Just before we last did our family budget exercise, I was concerned about how much we were paying for food, and had guessed that our family of two adult and two elementary school children was spending about $200 a week at the grocery store.
But the truth was much worse. We were spending $300 a week on groceries, making that by far our largest monthly expense category, nearly twice our house payment.
That won’t be the case for many families creating a budget for the first time, but calculating your exact monthly expenses will, one way or the other, be an eye-opening experience.
For many people, the house payment or apartment rent will represent your largest monthly money drain. We were lucky because, when we moved out here to the sticks from Houston six years ago, we found a house we liked that we could afford, we were able to make a sizable down payment and the mortgage rates were at near historical lows.
The other thing working in our favor is that we could be comfortable remaining in this home for the duration. Because of that, fluctuations in the real estate market aren’t of nearly as much concern for us as for many younger couples, who know they’ll be moving along with a promotion or new job, and need to make sure and get as much value out of their houses as they can, to be able to afford the next one.
Needless to say, a lot of people in that situation have been whipsawed, even in the greater Houston region, by collapsing real estate prices. It’s gotten so bad the New York Times’ Ron Lieber recently wrote a column weighing reasons to consider just bagging out of your mortgage.
I have to say that unless the alternative is certain bankruptcy, I would have extreme difficulty advocating such a move, because in the long run your word not only is your bond, it’s your credit rating. But then, I’ve never been in a situation where I’m making payments on a house worth a third of its value at the time I borrowed the money to buy it.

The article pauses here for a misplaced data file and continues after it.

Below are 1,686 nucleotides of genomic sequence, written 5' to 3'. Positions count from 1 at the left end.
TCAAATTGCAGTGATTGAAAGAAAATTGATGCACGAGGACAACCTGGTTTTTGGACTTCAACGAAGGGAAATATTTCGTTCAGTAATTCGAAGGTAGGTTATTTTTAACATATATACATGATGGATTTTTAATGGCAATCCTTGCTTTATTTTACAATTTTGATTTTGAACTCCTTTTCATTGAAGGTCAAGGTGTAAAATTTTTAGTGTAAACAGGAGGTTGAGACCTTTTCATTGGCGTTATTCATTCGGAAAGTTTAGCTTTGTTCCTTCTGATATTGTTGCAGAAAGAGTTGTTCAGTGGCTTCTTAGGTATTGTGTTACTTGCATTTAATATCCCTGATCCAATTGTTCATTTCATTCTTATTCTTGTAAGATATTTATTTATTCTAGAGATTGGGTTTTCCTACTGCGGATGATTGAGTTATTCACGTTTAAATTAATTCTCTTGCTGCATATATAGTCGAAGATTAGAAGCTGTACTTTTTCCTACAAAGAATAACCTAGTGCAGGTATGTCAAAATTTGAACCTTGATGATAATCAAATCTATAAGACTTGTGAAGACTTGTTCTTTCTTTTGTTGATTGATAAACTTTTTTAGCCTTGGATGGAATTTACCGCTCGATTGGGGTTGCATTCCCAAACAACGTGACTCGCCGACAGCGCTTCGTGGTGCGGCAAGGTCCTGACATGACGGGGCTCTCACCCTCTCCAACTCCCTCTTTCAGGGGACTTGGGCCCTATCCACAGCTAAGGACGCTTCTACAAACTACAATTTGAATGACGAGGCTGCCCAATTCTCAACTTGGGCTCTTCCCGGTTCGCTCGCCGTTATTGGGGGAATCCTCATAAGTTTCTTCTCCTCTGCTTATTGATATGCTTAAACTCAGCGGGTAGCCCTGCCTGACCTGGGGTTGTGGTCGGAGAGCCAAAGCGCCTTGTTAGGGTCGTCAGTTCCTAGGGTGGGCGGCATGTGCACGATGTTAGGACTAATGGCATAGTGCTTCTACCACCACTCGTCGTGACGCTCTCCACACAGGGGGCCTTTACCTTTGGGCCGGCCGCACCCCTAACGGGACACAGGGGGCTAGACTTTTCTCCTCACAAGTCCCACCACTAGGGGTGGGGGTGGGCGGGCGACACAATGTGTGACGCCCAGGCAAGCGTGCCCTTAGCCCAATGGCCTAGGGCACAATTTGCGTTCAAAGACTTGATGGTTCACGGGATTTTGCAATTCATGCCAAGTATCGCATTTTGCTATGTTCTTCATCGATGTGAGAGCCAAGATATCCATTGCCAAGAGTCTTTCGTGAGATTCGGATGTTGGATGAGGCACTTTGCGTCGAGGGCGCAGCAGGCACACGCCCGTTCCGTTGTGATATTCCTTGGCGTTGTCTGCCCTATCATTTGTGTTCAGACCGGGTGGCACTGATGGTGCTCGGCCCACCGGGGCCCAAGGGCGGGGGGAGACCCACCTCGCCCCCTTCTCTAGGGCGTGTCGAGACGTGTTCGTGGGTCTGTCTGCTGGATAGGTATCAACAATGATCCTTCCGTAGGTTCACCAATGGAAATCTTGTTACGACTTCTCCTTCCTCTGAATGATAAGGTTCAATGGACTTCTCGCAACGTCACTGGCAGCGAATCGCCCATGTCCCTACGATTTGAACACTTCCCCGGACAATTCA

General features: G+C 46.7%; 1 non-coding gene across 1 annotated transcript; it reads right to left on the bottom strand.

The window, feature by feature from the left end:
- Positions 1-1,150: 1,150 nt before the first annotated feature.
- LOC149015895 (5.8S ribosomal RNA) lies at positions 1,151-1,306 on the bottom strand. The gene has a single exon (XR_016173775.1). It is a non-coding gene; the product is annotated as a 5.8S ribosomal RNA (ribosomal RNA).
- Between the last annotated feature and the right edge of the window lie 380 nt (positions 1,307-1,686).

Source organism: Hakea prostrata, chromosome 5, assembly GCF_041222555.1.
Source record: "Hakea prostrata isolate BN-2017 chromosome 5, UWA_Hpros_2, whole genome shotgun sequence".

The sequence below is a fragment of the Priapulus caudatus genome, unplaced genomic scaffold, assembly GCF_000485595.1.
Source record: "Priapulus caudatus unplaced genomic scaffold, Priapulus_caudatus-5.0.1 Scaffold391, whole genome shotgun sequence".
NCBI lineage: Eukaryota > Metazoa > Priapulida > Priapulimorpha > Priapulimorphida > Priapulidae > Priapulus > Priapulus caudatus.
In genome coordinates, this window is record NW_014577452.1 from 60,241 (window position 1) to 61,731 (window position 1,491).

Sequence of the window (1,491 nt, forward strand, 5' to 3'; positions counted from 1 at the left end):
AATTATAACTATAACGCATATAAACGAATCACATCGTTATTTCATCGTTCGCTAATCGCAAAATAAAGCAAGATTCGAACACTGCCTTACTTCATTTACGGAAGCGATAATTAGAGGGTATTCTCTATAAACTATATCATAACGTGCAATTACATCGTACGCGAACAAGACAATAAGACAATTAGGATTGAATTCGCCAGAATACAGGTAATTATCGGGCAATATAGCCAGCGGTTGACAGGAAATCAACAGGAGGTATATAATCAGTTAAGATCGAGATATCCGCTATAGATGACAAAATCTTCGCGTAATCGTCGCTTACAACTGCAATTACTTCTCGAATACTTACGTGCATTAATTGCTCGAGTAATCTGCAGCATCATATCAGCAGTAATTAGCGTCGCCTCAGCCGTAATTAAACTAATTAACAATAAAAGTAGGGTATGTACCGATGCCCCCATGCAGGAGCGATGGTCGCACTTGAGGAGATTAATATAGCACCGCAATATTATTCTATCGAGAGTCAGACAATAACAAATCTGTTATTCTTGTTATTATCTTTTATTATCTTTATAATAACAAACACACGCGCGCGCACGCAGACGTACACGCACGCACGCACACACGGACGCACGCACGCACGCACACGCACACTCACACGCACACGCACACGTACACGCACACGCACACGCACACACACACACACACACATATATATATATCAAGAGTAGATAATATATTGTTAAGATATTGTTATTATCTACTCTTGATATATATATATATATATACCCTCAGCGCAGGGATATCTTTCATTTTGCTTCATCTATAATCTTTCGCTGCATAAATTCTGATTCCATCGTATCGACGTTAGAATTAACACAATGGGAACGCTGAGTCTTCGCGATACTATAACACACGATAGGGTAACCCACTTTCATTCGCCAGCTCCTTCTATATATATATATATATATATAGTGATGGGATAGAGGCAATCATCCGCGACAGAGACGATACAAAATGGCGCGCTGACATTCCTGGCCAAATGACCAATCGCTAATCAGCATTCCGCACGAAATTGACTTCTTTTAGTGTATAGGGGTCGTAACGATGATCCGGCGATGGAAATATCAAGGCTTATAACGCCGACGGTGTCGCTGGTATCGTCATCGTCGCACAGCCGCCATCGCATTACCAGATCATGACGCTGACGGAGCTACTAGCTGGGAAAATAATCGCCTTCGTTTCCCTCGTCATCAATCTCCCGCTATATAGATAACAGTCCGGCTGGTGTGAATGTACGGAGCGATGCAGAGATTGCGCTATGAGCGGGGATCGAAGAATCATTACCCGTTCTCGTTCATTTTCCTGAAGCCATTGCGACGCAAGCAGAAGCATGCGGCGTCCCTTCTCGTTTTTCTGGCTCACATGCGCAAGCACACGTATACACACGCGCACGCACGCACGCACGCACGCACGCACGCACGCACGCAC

Digression aside, once you have your list of monthly expenses, including annual expenses divided by 12, you have just acquired a new tool for improving your financial situation.
The first thing my wife and I did with our expense list was to sit it next to our income list and imagine what would happen if one or the other of us were to be laid off. What could we do without on that expense list if we had to?
In our case, we are spending between $500 and $900 a month for child care (more in the summer months when two children are attending). If one parent is laid off, the kids can stay at home, and that expense goes away.
We’ve been spending far more than I think is necessary on what I’ll roughly call communications – roughly $235 for land-line phone service, cell phone service, Internet service and satellite TV. In case of layoff, I could easily lop more than a third off of that number and get along with less but adequate service.
Then we have a monthly charge for my wife’s gym, and precious little else that could be shaved in an emergency.
Our insurance costs are pretty much static, as we’ve shopped for the lowest-cost reliable provider of the coverage that we require. The amount we’ve budgeted for clothing, car repair and home repairs also appears to be set at the proper level and isn’t optional.
What we’re left with is the ability to squeeze some savings out of our natural gas and electricity bills via conservation and adoption of things such as a solar hot-water system, and that big, fat food bill.
More on the food later, but another issue with which we were confronted was the fact that we had an income stream a good bit larger than the money running away in the form of set monthly expenses. This was a good thing, except that we weren’t saving very much of that difference. Instead, it was going away in the form of discretionary spending – restaurant meals, birthday gifts, landscaping, software, home decorating, miscellaneous gizmos.